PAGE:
Dallas has tons of amazing beautiful parks but none have been a better-kept secret than this forest right outside the major city. Great Trinity Forest is the largest urban forest in North America at 6,000 acres - all owned by the city of Dallas. Being so massive means that there is a slight chance of you even seeing anyone else and it guarantees you’ll have amazing, uninterrupted views all around.

The forest has both concrete trails and natural trails. Either path you choose, you can be sure that the Dallas skyline will be your backdrop. You can also make a stop at the Audubon Center that is made of mostly windows. The center provides visitors with information on the forest while allowing them to never lose the beautiful scenery around them. Around the center, you will find quick and easy access to their smaller trails.

While it is unlikely that you will run into someone, you will run into an abundance of wildlife, possibly including a few creepy crawlies. Visitors of the forest have found massive spiders the size of their hands! But fear not, you are more likely to find other forms of wildlife including deer, otters and alligators. There is also a horse trail that is free for visitors to travel on. The city of Dallas has continued to work on making it safer for people to partake in recreational activities but it’s hard to tell when their renovations will be done.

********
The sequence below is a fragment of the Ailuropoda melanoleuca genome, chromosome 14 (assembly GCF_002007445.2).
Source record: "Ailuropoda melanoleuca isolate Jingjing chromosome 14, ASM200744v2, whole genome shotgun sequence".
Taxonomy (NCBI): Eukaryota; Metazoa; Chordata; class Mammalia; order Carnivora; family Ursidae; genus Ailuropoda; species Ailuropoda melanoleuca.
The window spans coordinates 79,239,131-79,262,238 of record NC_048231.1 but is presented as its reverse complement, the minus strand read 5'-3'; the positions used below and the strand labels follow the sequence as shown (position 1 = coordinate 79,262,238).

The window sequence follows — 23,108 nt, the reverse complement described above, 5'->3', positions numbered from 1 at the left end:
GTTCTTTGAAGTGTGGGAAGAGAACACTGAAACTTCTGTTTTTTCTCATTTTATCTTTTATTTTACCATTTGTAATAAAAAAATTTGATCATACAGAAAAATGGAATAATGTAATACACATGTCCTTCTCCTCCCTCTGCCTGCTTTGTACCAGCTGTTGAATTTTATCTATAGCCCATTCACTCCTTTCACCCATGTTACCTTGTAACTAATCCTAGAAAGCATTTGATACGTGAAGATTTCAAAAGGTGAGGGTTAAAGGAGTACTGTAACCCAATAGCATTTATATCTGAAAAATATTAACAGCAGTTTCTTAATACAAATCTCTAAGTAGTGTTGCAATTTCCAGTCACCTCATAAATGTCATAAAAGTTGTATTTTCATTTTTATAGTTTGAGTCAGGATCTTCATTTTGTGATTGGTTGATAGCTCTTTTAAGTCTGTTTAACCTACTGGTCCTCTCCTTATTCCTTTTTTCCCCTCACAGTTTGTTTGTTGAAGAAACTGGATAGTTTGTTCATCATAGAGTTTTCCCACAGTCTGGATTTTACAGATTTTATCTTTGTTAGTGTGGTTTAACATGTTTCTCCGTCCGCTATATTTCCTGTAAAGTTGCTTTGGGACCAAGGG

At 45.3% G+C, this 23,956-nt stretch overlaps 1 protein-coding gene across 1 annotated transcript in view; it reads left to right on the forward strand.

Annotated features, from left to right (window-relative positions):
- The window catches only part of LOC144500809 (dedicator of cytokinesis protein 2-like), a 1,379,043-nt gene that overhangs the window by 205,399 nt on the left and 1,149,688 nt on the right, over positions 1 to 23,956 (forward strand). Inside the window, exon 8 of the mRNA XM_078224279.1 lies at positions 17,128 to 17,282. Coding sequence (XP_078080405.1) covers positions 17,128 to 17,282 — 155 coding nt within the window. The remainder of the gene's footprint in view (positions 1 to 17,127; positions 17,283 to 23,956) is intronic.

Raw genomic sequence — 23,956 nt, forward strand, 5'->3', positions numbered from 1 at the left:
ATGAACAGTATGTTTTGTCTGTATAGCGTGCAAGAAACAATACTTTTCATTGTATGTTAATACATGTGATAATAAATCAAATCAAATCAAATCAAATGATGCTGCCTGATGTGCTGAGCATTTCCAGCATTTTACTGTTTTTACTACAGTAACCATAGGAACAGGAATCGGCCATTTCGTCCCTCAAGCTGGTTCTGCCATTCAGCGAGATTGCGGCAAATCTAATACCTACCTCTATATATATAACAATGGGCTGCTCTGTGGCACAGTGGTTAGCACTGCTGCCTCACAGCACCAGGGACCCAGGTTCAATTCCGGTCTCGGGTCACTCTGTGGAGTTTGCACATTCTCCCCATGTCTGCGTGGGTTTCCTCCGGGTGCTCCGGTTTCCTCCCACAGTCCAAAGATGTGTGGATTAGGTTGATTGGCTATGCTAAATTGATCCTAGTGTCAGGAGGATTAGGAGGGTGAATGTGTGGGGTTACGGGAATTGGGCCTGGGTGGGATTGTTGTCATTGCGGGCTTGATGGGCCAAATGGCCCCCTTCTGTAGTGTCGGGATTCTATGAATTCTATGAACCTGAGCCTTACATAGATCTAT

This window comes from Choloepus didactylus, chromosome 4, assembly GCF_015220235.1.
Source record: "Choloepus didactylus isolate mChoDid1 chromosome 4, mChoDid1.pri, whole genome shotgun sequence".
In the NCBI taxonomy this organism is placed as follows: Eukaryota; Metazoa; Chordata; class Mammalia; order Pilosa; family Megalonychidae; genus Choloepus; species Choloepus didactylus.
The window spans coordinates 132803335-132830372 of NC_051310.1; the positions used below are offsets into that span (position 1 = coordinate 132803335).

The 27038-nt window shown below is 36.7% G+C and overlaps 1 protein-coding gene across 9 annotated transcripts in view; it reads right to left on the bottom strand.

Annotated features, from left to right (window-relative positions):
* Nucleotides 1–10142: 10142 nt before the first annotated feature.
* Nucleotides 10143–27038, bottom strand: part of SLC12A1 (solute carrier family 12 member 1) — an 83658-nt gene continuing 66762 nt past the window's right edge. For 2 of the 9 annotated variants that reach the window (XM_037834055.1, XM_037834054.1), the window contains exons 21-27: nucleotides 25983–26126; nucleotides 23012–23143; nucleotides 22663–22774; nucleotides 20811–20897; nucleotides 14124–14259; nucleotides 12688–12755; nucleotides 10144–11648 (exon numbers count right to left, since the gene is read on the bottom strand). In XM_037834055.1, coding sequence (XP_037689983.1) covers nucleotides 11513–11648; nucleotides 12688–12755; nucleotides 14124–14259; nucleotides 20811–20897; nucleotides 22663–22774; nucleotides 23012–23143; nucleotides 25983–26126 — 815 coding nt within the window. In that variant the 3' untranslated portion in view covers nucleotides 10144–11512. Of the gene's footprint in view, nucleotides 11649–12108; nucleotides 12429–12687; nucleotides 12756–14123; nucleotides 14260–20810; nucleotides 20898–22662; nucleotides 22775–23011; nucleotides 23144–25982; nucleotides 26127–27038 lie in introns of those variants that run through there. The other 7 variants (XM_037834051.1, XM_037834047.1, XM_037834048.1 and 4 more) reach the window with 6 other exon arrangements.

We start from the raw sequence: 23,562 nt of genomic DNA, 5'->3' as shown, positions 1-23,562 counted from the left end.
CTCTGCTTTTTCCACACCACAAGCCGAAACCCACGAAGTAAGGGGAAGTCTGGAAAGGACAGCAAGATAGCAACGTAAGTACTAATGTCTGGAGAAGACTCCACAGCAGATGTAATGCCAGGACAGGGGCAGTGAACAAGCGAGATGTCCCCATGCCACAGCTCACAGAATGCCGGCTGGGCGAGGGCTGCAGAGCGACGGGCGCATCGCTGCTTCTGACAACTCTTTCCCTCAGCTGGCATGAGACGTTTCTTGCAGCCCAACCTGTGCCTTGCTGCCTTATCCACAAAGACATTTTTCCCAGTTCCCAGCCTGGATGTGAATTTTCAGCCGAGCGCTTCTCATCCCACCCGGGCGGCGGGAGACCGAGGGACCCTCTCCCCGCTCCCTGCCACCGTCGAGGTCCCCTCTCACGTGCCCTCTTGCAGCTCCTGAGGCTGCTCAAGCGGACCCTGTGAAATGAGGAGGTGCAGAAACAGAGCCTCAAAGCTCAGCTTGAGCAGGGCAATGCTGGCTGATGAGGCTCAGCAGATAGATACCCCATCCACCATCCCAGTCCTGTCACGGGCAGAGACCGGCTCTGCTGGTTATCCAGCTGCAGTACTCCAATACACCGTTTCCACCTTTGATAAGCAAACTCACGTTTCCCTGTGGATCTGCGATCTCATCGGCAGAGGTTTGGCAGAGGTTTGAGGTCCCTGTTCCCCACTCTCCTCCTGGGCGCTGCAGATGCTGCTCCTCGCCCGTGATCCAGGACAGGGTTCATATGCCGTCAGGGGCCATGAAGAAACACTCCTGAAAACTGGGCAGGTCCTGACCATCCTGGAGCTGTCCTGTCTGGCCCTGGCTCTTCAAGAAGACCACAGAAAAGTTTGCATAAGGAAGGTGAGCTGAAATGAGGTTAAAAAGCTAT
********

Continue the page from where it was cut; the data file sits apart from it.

There is no telling on what you might find in the forest, as there are tons of hidden swamps and lakes which are perfect for anyone who is looking for adventure. The forest is full of fun for anyone who wants to explore without going very far from the city but we do recommend going with a buddy for safety because one can easily get lost.  

The Great Trinity Forest is located at 6500 Great Trinity Forest Way in Dallas, Texas. For more information and hiking tips, you can visit their website here. 

We strongly advise that before you go swimming or visit any location, you check the most recent updates on potential hazards, security, water quality, and closures. If you do plan to visit a location, respect the environment.